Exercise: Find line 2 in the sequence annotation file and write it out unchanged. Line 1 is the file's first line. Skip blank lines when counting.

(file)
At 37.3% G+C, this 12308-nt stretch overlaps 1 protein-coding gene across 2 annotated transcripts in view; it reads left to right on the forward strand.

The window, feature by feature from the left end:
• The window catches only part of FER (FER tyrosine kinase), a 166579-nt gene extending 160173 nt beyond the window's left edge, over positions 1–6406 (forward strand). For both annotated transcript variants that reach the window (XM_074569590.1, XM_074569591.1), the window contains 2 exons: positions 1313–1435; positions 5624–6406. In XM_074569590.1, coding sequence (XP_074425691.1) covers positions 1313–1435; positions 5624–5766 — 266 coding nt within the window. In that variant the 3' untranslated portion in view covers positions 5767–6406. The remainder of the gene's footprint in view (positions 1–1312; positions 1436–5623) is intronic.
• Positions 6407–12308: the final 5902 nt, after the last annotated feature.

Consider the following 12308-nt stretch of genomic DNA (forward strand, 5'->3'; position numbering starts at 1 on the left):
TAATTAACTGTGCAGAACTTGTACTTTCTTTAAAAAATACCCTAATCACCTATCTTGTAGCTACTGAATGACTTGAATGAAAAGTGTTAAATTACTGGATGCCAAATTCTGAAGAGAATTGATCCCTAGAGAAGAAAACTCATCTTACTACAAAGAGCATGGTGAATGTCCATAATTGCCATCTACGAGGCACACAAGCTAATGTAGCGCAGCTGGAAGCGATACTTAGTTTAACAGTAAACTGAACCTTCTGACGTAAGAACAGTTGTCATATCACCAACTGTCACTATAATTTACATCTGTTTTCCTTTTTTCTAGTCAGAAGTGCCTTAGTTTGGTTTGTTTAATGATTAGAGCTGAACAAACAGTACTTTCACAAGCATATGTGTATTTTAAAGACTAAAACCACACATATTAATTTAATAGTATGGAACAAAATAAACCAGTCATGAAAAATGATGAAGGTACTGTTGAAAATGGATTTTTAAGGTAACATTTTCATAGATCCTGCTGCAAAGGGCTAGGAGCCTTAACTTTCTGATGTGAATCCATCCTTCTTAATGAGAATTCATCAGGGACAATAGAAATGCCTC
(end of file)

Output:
The window, feature by feature from the left end: